Windows 8 and 8.1 Forums

Compter detects a non existing monitor

  1. #1

    Posts : 1
    Win 8.1

    Compter detects a non existing monitor


    i have an Acer Aspire v3-772G running Win 8.1 on it. Some months ago the screen suddenly started flashing (like when you connect a second monitor to your computer and everything goes black for a second. My problem is, that there is no such monitor
    I tried to investigate the problem and found out that it detects a non-pnp-monitor in the device manager and loses it some time later. This happens completely random, sometimes every half hour, sometimes 5 times per minute.
    I tried to disable the device in the device manager and even uninstall the driver, but as soon as it get "connected" again, the drivers are installed automatically and the computer starts flashing.

    I also reinstalled the whole system with the Win 8.1 Function into the factory settings and reinstalled the latest drivers given on the Acer Website for my model. It didn't solve the problem. Also updating all drivers does not make a difference.

    I hope you can help me, this is really annoying and destroys my work when working with sound and video capturing

      My System SpecsSystem Spec

  2. #2

    I also reinstalled the whole system with the Win 8.1 Function into the factory settings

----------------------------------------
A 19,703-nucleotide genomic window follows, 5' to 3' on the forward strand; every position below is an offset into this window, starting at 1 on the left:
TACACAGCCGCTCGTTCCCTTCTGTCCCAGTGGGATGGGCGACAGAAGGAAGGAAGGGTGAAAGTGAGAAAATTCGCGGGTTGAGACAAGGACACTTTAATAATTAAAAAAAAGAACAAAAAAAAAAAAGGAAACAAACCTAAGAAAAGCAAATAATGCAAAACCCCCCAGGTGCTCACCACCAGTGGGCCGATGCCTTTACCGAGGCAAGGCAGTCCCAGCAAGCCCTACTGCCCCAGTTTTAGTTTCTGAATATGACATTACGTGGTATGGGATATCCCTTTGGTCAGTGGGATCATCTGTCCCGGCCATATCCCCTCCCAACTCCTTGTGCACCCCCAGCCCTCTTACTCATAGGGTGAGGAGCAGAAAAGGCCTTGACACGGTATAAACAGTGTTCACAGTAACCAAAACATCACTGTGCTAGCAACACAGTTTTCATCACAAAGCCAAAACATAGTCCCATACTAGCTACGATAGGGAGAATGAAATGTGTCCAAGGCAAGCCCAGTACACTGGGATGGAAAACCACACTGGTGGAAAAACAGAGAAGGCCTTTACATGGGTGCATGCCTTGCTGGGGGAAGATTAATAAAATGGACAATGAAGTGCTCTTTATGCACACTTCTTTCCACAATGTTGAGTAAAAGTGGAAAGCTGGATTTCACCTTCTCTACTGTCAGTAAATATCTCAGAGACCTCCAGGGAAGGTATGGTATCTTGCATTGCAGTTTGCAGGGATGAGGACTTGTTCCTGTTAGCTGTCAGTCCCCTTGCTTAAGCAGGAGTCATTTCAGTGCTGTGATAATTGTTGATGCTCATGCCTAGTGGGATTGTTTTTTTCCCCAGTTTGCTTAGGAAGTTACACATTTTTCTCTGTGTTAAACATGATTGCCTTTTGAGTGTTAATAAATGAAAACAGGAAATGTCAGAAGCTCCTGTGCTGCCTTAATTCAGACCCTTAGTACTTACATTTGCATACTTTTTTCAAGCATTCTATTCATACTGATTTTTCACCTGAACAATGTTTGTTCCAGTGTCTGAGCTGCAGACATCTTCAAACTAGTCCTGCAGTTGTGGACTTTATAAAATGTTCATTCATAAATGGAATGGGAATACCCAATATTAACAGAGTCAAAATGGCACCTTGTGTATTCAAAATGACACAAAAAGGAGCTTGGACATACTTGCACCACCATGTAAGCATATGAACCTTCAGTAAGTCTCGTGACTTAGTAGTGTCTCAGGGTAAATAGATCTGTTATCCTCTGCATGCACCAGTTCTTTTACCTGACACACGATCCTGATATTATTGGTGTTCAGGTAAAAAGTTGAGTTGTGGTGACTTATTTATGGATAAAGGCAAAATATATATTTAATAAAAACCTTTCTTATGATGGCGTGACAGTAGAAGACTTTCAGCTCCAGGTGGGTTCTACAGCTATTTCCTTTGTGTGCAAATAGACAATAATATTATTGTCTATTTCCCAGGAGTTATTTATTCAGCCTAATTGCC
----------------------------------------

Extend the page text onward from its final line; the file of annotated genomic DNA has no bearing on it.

That should always be the very last resort option because (1) it often does not fix anything - especially with hardware issues, (2) it puts you months, if not years behind in security updates, and (3) you don't learn anything to prevent recurrence of the problem.

    Much of what you describe is actually normal behavior. It is not until way into the boot process when the boot drive is finally accessed and Windows starts to load when the drivers are finally loaded for the various hardware devices. So until the specific graphics and monitor drivers are loaded, Windows uses its own native Non PnP Monitor and graphics driver.

    Computers need video during the initial stages of the boot process so at the hardware level there is set of instructions providing a basic input and output system (BIOS) to allow basic video using generic drivers all operating systems, graphics solutions and monitors can communicate with. During the boot process there is some "handshaking" going on to set up any advanced capabilities, including resolutions and digital or analog data feeds. Until the final signal and settings are established, you typically see this flashing on and off as modes are changing until the final mode is set. Again this is normal.

    What is not normal is for this to be happening after the system has fully booted. So you have a problem, but it is not with Windows (so Windows did not need to be reinstalled ). Your problem is either your monitor is losing sync with your graphics solution, or your graphics solution is losing sync with your monitor. And making sure the "graphics" drivers were current would be the first step.